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invalid initializer

P: n/a
The following causes the "invalid initializer" message during gcc
compile time...
char firstword[] = word(question,1);

the "word" function is...
char * word(char *phrase, int what)
{...body here...}

I'm fairly new to C. What is wrong with the above?
PS: All I'm trying to do is to get the first word on a question, so
I'm tryin to roll my own code, should I use something else? Thanks!
--Marty
Nov 14 '05 #1
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6 Replies


P: n/a
ma***********@comcast.net (Marty M) writes:
The following causes the "invalid initializer" message during gcc
compile time...
char firstword[] = word(question,1);

the "word" function is...
char * word(char *phrase, int what)
{...body here...}

I'm fairly new to C. What is wrong with the above?


If the declaration above is at file scope (declared outside any
function), then the problem is that its initializer is not a
compile-time constant. An expression that depends on the result
of a function call is never a compile-time constant, even if its
return value can be determined at compile time.
--
"We put [the best] Assembler programmers in a little glass case in the hallway
near the Exit sign. The sign on the case says, `In case of optimization
problem, break glass.' Meanwhile, the problem solvers are busy doing their
work in languages most appropriate to the job at hand." --Richard Riehle
Nov 14 '05 #2

P: n/a
Ben Pfaff wrote:
ma***********@comcast.net (Marty M) writes:
The following causes the "invalid initializer" message during gcc
compile time...
char firstword[] = word(question,1);

the "word" function is...
char * word(char *phrase, int what)
{...body here...}

What is wrong with the above?


If the declaration above is at file scope (declared outside any
function), then the problem is that its initializer is not a
compile-time constant. An expression that depends on the result
of a function call is never a compile-time constant, even if its
return value can be determined at compile time.


Someone please correct me if I'm wrong:

Even if the declaration is not at file scope, it would be illegal in both
C90 and C99. C90 demands compile-time constant initializers for automatic
and register arrays. And both C90 and C99 require a character array to be
initialized with a) a string literal, or b) a brace-enclosed initializer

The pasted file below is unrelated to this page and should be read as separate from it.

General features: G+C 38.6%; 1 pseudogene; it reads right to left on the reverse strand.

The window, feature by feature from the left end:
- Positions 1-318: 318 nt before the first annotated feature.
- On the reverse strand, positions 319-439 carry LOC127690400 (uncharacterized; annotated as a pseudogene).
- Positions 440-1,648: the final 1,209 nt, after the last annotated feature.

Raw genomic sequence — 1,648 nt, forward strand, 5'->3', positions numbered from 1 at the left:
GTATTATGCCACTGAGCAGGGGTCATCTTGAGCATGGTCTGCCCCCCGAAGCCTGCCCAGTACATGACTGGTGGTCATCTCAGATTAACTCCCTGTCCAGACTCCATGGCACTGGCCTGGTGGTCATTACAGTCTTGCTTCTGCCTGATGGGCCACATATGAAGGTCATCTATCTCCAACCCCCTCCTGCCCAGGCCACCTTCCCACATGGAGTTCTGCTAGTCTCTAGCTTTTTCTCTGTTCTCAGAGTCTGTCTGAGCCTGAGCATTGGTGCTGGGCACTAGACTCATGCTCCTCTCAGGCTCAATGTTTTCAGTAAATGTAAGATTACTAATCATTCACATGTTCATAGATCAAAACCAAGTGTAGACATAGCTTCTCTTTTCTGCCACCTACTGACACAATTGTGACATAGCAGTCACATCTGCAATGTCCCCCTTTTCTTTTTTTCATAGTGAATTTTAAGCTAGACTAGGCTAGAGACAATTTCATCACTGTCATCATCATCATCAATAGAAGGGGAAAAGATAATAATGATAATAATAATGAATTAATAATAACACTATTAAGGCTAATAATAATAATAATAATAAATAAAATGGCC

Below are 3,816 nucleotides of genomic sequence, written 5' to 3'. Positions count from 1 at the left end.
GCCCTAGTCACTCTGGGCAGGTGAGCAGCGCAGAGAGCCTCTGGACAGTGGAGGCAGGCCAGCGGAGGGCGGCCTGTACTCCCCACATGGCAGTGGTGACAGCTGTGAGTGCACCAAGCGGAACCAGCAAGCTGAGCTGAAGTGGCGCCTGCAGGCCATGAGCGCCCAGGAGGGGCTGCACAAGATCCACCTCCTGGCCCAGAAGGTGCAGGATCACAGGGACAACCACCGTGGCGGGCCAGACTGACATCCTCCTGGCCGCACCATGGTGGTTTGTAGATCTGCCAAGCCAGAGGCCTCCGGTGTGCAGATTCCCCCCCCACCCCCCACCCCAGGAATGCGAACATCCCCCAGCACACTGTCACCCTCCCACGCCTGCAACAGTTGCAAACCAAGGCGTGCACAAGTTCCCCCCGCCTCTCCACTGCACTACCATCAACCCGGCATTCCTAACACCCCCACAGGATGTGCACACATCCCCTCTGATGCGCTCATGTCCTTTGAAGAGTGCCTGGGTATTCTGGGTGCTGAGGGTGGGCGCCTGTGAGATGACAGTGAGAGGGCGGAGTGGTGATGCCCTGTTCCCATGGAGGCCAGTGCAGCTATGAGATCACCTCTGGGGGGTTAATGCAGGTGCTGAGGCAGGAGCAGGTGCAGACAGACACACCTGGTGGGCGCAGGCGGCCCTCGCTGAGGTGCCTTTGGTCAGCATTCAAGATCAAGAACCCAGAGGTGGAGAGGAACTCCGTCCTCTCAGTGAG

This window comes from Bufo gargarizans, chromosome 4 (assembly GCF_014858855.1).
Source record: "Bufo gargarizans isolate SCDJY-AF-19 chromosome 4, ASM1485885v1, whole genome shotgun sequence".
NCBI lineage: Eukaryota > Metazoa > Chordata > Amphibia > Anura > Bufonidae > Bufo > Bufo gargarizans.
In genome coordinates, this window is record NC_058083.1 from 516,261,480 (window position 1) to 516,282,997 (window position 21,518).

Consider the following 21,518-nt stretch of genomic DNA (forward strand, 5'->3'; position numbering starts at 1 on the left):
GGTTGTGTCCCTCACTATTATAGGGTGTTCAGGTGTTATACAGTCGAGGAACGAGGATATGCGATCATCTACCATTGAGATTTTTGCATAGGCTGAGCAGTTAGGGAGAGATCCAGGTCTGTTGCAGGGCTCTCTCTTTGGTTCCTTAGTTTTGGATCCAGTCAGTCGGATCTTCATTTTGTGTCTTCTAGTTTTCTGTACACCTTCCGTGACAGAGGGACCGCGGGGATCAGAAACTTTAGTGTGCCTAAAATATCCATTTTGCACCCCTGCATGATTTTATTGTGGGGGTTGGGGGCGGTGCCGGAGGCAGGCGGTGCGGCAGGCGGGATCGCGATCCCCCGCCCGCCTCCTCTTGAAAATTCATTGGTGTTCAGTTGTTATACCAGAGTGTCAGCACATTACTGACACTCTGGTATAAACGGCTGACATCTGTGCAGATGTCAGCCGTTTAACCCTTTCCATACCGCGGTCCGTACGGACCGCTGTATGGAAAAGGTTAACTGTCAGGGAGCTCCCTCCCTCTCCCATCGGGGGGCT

list. The expression "foo()" doesn't qualify as either.

Is that all correct?

--
Russell Hanneken
rg********@pobox.com
Remove the 'g' from my address to send me mail.
Nov 14 '05 #3

P: n/a
"Russell Hanneken" <rg********@pobox.com> writes:
Ben Pfaff wrote:
ma***********@comcast.net (Marty M) writes:
The following causes the "invalid initializer" message during gcc
compile time...
char firstword[] = word(question,1);

the "word" function is...
char * word(char *phrase, int what)
{...body here...}

What is wrong with the above?


If the declaration above is at file scope (declared outside any
function), then the problem is that its initializer is not a
compile-time constant. An expression that depends on the result
of a function call is never a compile-time constant, even if its
return value can be determined at compile time.


Someone please correct me if I'm wrong:

Even if the declaration is not at file scope, it would be illegal in both
C90 and C99. C90 demands compile-time constant initializers for automatic
and register arrays. And both C90 and C99 require a character array to be
initialized with a) a string literal, or b) a brace-enclosed initializer
list. The expression "foo()" doesn't qualify as either.


Oops, you are correct.
--
"In My Egotistical Opinion, most people's C programs should be indented six
feet downward and covered with dirt." -- Blair P. Houghton
Nov 14 '05 #4

P: n/a
Russell Hanneken wrote:
Someone please correct me if I'm wrong:

Even if the declaration is not at file scope, it would be illegal in both
C90 and C99. C90 demands compile-time constant initializers for automatic
and register arrays. And both C90 and C99 require a character array to be
initialized with a) a string literal, or b) a brace-enclosed initializer
list. The expression "foo()" doesn't qualify as either.

Is that all correct?


Um, the expression "foo()" /is/ a string literal.

<g,d&rlh>

--
Richard Heathfield : bi****@eton.powernet.co.uk
"Usenet is a strange place." - Dennis M Ritchie, 29 July 1999.
C FAQ: http://www.eskimo.com/~scs/C-faq/top.html
K&R answers, C books, etc: http://users.powernet.co.uk/eton
Nov 14 '05 #5

P: n/a

"Richard Heathfield" <do******@address.co.uk.invalid> schrieb im Newsbeitrag
news:bs**********@sparta.btinternet.com...
Russell Hanneken wrote:


[....]
The expression "foo()" doesn't qualify as either.


Um, the expression "foo()" /is/ a string literal.

<g,d&rlh>

^^^^^^^^^^^^^^^
Um, why?
AFAICS you are perfectly right.

Happy new year to you all.
Robert

Nov 14 '05 #6

P: n/a
On 30 Dec 2003 21:18:45 -0800, ma***********@comcast.net (Marty M)
wrote:
The following causes the "invalid initializer" message during gcc
compile time...
char firstword[] = word(question,1);

the "word" function is...
char * word(char *phrase, int what)
{...body here...}

I'm fairly new to C. What is wrong with the above?
PS: All I'm trying to do is to get the first word on a question, so
I'm tryin to roll my own code, should I use something else? Thanks!
--Marty


Aside from all the other problems, a pointer to char is never an
acceptable initializer for an array of char.

Consider the following, with the same prototype for word():

char *p = word(question,1);
char firstword[] = p;

Unless you initialize it with a string literal or an initializer list,
you cannot expect to define an array or char with no value in the
brackets.
<<Remove the del for email>>
Nov 14 '05 #7

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